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On The Blog This Week:

Interesting snippets:

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And finally:

Straight from the European Union and more organic information:
DG ENV informed the Group about the EU Ecolabel scheme, which has been in place since 1992. The scheme has to be reviewed and the Commission has proposed appropriate amendments to the Regulation – and the Ecolabel scheme would now cover food and drink products as well. This will not be implemented now, but only after a study has been made by the end of 2011. The study will involve consumers and assess whether the Ecolabel will be compatible with the EU organic logo.
CIAA, IFOAM and COPA-COGECA expressed their concerns – including the major risk that consumers would be confused and misled and they called for some kind of communication strategy.
ECVC pointed out that the Ecolabel scheme has been used more traditionally and this calls for cautiousness and that the creation of a new scheme would not benefit anyone. In FairTrade’s view it would be essential not to devaluate the organic EU-logo. CIAA suggested that not only consumers become involved in the study but that the Commission
used other alternatives such as round table meetings. They also presented the argument that the study should not be rushed through with the sole purpose of carrying out new initiatives. EOCC addressed the certified system; separated or single out for the revised scheme.
DG ENV stated that the criteria will be improved and strengthened every 3-5 years and that the Commission was aware of the dilemma between fair trade end eco. The Chair concluded that the Group needs to be informed, so that the concerns can be addressed.

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Answers on a postcard and  have a great bank holiday weekend 😀

plants require passports…?

don't hide them in there...?

don't hide them in there...?

it is so very true… One may wonder why but it is in fact very necessary.

So that I don’t bore you to absolute tears – I’m gonna break this post up into two/ three parts. But I’ll try and keep it short and to the point. The first will give you a general gist; there’ll be some links to government articles if you wish to delve a little further and then more info after if you really get into the groove 😆

Back to it and to quote the Department of agriculture [in brief]

The main objective of the European Community (EC) plant health controls is to prevent the movement of quarantine harmful organisms into and throughout the EC.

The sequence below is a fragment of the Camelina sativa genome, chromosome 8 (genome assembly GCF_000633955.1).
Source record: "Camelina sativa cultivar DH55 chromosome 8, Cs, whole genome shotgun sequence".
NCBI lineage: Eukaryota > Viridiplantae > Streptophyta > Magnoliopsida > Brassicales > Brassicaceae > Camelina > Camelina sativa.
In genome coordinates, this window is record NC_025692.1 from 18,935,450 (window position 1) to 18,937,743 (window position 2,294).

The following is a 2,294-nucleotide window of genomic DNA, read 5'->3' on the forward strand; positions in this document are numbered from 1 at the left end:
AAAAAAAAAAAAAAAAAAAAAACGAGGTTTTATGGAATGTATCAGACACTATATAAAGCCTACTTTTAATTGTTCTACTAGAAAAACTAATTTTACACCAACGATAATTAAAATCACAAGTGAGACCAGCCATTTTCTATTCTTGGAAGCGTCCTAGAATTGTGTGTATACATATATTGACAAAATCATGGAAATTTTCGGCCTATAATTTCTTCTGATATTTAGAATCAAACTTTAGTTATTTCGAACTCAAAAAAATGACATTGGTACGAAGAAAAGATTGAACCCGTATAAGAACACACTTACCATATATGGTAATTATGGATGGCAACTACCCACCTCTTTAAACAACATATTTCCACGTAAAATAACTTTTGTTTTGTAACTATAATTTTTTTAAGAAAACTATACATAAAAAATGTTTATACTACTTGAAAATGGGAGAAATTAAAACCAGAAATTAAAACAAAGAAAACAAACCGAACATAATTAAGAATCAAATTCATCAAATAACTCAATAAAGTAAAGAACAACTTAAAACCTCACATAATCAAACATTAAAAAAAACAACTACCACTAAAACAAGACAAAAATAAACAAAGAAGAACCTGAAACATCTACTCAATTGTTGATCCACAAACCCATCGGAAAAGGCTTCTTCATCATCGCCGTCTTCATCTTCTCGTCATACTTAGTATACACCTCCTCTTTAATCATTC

Not all plants do require however. And this can make it mildly confusing. A full list of plants that do require passports is available here. And a plant passport should appear on the plants tag as per this example:

EC plant passport/IRL/DAFF/ 1234/ wk32 qty1 plant ZP b2
Cotoneaster ‘Hybridus Pendulus’

So what relevance does this have to you the consumer? The point I make is to be careful. Sometimes a too good to be true offer is simply that. It can also be just as good an absolute bargain. But this is legislation. And although it maybe a plant – the legislation [in this case] is there for very good reason.

For example in cases of fireblight – [fireblight wickipedia] the mandatory action is the burning/ destruction and/ or quarantine of all related stock from a nursey and/ or a particular regio/ a certain radius of all plant material within that vacinity. But one could literally lose an entire stock holding in one very quick swoop. What are the options? If you do suspect or detect a case you should contact your department of agriculture.

...but not your plants

...but not your plants

Back to the the plant passport… A plant passport in one simple tag therefore should contain the following information

  • EC plant passport
  • Indication of EC Member State code
  • Indication of responsible official body or its distinguishing code
  • Registration number
  • Individual serial or batch number
  • Botanical name
  • Quantity
  • The distinctive marking ‘ZP’ for the territorial validity of the plant passport, and where appropriate, the name of the protected zone(s) for which the product is qualified
  • The distinctive marking ‘RP’ in case of replacement of a plant passport and, where appropriate, the code of the originally registered producer or importer
  • Where appropriate, the name of the country of origin or consignor country, for third country products

That wasn’t so bad… 🙂